Have a look through our guide to keep you safe and well on your journey for those wanting to take medication with them when travelling on a plane. This guide is packed with some useful FAQ's, tips to help you prepare before a flight and prevent problems from occurring when flying with medication.
Travelling with medication is meant to be an easy process, however, with the strict rules of airport security and different countries regulations requiring different documentation, it can be very difficult to know what you can and can’t take with you. Countries such as India, Pakistan and Turkey have a list of medicines they won't allow into the country.
Some prescribed medicine such as morphine, methadone, retalin and tramadol are controlled under the Misuse of Drugs legislation. This means that extra-legal controls apply to these medicines and you may need a personal licence to take these controlled medicines abroad. Review Gov.uk's Controlled drugs list to ensure that you don't break any laws.
For more detailed information about specific or personal requests, please contact Alternative Airlines and we will be happy to assist you.
If you are considering in flying with medication, you should then follow these small steps to help you prepare for your flight and get you ready for a straightforward and trouble-free journey.
If you require prescribed medication for your health condition, it's recommended that you speak to your GP or practice nurse about consuming medicine on a plane at least two months before your departure date. They can advise you about any special arrangements that you may need to make, as well as provide you with important documents that state you can consume your medication or use any medical equipment.
It is recommended that you inform the airline you’re travelling with, in regards to taking your medication onboard in order to leave plenty of time before your trip. Taking medication onboard depends on the airline you are flying with as some airlines may not allow certain medication onboard or to the country you're flying to.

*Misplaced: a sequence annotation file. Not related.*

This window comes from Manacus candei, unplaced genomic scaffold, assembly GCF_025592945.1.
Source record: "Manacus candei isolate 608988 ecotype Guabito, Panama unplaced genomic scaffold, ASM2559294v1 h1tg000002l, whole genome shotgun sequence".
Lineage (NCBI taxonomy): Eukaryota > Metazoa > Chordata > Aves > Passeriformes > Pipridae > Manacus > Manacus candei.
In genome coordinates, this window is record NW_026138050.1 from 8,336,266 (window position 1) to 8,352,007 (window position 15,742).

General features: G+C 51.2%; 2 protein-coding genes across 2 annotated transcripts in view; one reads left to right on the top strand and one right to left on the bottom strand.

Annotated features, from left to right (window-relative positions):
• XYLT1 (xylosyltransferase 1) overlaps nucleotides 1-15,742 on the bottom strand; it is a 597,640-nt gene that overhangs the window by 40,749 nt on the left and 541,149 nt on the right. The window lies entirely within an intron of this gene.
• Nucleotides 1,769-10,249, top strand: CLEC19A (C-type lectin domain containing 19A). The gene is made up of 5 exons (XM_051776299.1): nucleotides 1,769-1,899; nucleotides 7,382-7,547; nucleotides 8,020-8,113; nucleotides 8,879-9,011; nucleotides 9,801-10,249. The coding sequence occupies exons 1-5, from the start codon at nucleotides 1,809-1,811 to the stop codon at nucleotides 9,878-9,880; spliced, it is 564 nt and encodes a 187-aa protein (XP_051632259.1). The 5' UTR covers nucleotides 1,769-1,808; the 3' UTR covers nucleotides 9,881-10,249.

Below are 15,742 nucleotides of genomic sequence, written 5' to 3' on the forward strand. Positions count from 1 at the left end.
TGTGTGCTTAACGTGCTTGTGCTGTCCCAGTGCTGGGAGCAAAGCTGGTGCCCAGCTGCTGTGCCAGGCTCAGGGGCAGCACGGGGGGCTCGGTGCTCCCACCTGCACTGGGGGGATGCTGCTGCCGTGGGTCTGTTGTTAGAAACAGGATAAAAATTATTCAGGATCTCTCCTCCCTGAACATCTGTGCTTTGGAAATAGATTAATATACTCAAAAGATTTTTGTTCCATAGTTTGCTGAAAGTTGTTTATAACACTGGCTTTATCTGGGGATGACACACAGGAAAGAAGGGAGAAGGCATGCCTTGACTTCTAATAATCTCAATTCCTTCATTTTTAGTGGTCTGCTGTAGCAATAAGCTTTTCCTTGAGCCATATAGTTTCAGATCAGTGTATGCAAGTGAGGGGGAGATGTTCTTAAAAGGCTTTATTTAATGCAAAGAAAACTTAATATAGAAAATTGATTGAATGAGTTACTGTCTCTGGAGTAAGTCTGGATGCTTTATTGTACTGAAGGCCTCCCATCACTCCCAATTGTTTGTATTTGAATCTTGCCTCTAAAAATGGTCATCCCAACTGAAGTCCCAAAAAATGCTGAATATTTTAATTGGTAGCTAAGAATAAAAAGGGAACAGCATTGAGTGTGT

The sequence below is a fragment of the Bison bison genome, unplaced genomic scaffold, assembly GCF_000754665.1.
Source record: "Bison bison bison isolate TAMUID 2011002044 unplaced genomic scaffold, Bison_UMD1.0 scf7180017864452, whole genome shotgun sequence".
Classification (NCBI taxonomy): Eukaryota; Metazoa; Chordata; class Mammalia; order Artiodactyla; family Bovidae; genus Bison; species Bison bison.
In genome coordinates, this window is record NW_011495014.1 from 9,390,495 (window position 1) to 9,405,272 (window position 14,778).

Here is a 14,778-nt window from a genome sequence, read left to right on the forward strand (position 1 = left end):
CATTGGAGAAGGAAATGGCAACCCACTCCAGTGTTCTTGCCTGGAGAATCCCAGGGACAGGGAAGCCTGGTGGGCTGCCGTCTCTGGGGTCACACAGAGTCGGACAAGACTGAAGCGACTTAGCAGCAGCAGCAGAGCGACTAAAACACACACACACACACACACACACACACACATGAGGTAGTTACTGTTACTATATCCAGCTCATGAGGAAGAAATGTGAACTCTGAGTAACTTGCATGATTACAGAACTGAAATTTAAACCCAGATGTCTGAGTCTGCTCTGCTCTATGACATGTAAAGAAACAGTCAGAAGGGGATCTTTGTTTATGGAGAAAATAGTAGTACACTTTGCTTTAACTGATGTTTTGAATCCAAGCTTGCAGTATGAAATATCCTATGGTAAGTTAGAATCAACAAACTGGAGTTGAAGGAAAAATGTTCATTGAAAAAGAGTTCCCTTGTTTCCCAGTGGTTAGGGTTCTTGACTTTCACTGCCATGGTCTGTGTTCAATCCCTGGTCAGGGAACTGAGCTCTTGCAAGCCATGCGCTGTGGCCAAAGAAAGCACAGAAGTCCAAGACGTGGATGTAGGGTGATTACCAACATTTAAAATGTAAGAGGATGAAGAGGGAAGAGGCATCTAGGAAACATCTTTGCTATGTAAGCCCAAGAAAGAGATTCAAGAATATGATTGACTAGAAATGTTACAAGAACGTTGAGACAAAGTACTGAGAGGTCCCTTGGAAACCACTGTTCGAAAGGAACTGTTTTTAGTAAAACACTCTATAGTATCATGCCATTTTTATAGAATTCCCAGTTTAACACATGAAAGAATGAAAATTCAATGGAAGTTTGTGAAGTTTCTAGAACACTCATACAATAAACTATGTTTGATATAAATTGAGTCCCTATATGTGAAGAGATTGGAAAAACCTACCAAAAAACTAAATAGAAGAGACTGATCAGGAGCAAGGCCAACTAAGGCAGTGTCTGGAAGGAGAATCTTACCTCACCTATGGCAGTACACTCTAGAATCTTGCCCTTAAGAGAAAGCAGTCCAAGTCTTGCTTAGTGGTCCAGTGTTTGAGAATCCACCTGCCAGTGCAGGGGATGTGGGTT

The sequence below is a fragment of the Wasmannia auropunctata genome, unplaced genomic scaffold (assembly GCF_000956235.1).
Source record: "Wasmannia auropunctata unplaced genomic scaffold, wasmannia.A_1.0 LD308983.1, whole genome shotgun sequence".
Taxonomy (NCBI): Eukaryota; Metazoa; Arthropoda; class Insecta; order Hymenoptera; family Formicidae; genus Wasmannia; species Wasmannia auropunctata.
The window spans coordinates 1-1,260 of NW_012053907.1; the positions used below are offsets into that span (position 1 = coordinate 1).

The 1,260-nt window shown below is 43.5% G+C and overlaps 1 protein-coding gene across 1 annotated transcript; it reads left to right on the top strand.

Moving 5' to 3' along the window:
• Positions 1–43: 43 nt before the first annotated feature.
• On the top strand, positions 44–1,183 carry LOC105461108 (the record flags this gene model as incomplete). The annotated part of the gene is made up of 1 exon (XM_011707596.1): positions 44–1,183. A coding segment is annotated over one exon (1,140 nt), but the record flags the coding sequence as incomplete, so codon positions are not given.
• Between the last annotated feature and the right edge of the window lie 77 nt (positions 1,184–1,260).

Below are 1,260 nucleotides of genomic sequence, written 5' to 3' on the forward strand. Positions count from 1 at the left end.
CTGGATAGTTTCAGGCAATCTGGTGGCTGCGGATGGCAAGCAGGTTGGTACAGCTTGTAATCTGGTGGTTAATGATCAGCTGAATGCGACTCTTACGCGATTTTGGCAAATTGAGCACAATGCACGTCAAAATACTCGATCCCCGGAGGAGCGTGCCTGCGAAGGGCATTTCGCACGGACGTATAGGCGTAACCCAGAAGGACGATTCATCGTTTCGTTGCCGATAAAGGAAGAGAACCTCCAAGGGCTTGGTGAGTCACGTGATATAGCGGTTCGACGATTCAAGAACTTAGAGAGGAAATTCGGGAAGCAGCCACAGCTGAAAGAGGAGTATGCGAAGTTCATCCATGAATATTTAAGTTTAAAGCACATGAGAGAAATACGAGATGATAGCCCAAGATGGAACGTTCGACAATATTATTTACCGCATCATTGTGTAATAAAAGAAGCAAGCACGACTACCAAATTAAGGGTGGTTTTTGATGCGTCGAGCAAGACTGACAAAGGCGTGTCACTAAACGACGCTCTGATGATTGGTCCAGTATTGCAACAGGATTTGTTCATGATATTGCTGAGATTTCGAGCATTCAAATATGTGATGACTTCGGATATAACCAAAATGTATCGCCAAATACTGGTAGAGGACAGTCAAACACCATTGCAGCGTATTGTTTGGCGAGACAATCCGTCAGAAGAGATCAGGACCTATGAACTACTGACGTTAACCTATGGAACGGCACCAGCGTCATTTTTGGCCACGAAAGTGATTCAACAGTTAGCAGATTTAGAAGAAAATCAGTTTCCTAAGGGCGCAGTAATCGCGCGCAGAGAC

It is recommended to check your current level of medical insurance with regards to your health. If you are not fully covered, it is important to the then look for an upgrade in order to cover yourself in any event.
Ensure that you remember to take with you plenty of medication as prescribed to last you through your journey, plus sufficient amount for two to three days use upon arrival. The rest should be packed in the hold luggage. Remember to always pack your medication in your hand luggage so that they are easily available for inspection by the airport security officers.
So long as you have a copy of your prescription at hand and a letter from your GP outlining the details of your medication and the name of your health condition, then you should be fine to take your medication on a plane. Although it's important to note that different countries have different rules and regulations about the type and amount of medications authorised to be taken in. You can find more information when you check with the country’s embassy to ensure that you are not breaking any laws when you get there. Liquid form medicines in excess of 100ml, including liquid dietary foodstuffs and inhalers, are fine to be carried in hand luggage.
|Item||Allowed in hand luggage|
|Tablets and capsules||Yes|
|Needles and Syringes||Yes|
|Cooling gel packs||Yes|
|Portable Oxygen Concentrator||Contact your airline|
Pack your medication and medical equipment in your hand luggage and ensure that it's in its original correctly labelled packaging, along with a copy of your prescription. It's recommended to also pack an additional supply of medication and medical equipment in your hold luggage, in case you lose your hand luggage on your journey.
When packing, make sure to check that the expiry dates of your medicines will be valid for the duration of your visit abroad. Some medicines may need to be kept at a cool temperature, so it's important to think about how you will prevent them from warming up, both in the plane and at your destination. Speak to your pharmacist and ask about medication on flights and in warm climates, and how best to store it. Some solutions include a cool bag, ice packs or a thermos flask.
Even with the tough safety rules, it is possible to carry needles or syringes onboard for your medication intake. Diabetes is the only health condition which may require travellers to bring syringes and needles on a flight. Prior to flying just remember to ask for a letter from your GP detailing your medical condition and needs.
Did you have surgery recently, suffer from a bad back or sprained your ankle quite badly? Make sure to explain your condition politely and ask the staff if there is any possibility of an upgrade in the cabin class to soothe your discomfort.